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Carphone Warehouse to close in Ireland with almost 500 jobs lost


Carphone Warehouse

Carphone Warehouse

Carphone Warehouse

Carphone Warehouse is to close its business in Ireland, with 486 people set to lose their jobs.

The company has 69 standalone stores and 12 stores-within-a-store in Ireland. All will close today.

Dixons Carphone, the parent company, has called the move “difficult but necessary”.

It follows the business’s decision to close all standalone Carphone Warehouse stores in the UK in 2020.

“Over the last year Carphone Warehouse Ireland has seen a decrease in footfall year to date in excess of 40pc and a 25pc increase in customers buying sim free handsets,” the company said in a statement.

“Customers are changing the way they buy mobile devices and connectivity, replacing their handsets less often and buying them separately or as part of more flexible bundles.”

The company says that it will “fully support” all staff involved.

“Dixons Carphone will go well beyond its obligations in financial and other support for all affected colleagues,” the company said.

Tánaiste and Minister for Enterprise, Trade and Employment Leo Varadkar sympathised with the workers who had lost their jobs.

He said in a statement: “This news will come as a major blow to Carphone Warehouse employees and their families after what has been an incredibly difficult year. My thoughts are with them receiving this news today and I want them to know that the Government will make all necessary State assistance available to the workers.

"The Minister for Social Protection is aware of the situation and we will work across Government, to help them find new employment, education and training opportunities as soon as possible.

“I know many high street retailers have been under pressure for some time now, as consumers move online - a shift which has been accelerated by the pandemic and I understand that this has contributed to the Carphone Warehouse’s decision today.

"Government is working in a coordinated way, through the Retail Forum, and has committed unprecedented levels of financial aid to support retail businesses through these exceptionally difficult times and will continue to do so.”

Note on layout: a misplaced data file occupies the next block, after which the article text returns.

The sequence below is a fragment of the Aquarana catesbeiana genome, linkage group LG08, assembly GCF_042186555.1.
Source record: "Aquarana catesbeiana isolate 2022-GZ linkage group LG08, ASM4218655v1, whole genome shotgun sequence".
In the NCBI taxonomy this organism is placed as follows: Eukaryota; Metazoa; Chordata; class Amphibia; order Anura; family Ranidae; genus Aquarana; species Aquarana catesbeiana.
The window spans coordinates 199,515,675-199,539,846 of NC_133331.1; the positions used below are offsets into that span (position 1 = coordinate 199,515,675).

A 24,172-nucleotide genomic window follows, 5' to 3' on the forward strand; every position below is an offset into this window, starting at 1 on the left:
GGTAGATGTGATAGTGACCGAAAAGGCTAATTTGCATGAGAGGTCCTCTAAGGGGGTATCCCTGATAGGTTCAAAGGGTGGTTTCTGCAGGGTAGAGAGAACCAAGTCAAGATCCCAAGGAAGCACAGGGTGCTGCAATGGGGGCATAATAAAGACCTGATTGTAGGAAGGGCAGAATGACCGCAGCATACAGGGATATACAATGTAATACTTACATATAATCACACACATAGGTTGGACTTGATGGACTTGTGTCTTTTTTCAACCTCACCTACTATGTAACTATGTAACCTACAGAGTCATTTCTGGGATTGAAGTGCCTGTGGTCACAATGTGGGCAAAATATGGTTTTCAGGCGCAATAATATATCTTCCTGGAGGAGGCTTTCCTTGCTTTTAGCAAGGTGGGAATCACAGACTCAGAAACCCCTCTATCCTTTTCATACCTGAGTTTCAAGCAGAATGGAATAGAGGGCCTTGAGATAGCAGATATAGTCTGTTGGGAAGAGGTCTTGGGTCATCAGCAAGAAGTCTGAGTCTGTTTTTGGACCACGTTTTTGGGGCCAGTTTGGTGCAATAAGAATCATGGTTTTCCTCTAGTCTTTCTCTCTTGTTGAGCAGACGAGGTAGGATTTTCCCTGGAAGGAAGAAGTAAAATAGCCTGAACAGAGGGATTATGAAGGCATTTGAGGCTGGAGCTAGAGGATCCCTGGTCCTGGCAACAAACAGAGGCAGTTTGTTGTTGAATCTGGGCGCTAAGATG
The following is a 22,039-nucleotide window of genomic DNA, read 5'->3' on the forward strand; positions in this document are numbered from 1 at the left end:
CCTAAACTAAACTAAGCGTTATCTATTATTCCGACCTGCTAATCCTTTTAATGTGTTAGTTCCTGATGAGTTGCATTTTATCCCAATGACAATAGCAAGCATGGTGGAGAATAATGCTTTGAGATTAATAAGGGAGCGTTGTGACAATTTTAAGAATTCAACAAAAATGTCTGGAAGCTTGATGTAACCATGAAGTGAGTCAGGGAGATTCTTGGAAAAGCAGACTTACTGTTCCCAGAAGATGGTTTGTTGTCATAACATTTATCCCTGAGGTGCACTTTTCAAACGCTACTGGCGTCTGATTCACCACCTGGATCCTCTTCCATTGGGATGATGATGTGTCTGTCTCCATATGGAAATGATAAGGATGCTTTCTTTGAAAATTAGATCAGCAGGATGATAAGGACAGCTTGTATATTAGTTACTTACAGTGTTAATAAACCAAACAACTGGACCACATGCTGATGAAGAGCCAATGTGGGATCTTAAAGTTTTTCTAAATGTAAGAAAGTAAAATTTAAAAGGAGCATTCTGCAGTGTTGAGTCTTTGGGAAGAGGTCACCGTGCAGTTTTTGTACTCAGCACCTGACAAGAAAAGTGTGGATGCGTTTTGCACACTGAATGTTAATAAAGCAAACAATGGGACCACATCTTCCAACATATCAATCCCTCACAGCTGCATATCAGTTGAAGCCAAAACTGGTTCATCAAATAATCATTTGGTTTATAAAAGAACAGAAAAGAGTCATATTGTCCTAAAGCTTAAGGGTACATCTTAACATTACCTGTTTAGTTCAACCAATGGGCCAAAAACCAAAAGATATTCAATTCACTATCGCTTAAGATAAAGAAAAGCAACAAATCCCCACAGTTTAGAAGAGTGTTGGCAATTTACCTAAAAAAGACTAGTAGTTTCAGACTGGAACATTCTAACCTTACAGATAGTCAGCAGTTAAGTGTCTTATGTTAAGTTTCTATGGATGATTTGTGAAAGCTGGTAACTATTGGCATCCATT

Trade union Mandate called on Mr Varadkar to urgently set up a retail task force following the job loss announcement.

General secretary Gerry Light said the Government “needs to understand that while they’re procrastinating hundreds of jobs are being lost”.

“Today there are hundreds of Carphone Warehouse workers wondering how they’re going to pay their bills,” he said.

“Those workers join the long list of workers who have lost their jobs in the last year including Debenhams and Arcadia workers, and yet we have seen very little action in terms of legislation from Government.”

He called for recommendations made in a government-commissioned Duffy/Cahill report on the protection of employees when businesses close down, to be implemented.

Former Labour Court chairman Kevin Duffy and senior counsel Nessa Cahill were appointed following the closure of department store Clerys to review employment rights and company law when companies separated assets.

“Only this week we wrote to Minister Troy and Minister English in relation to the legislation that is desperately needed to protect workers in these situations,” said Mr Lightbody.

“We need the two ministers to put forward their proposals and build on the recommendations contained in Duffy/Cahill before we see more job losses.”

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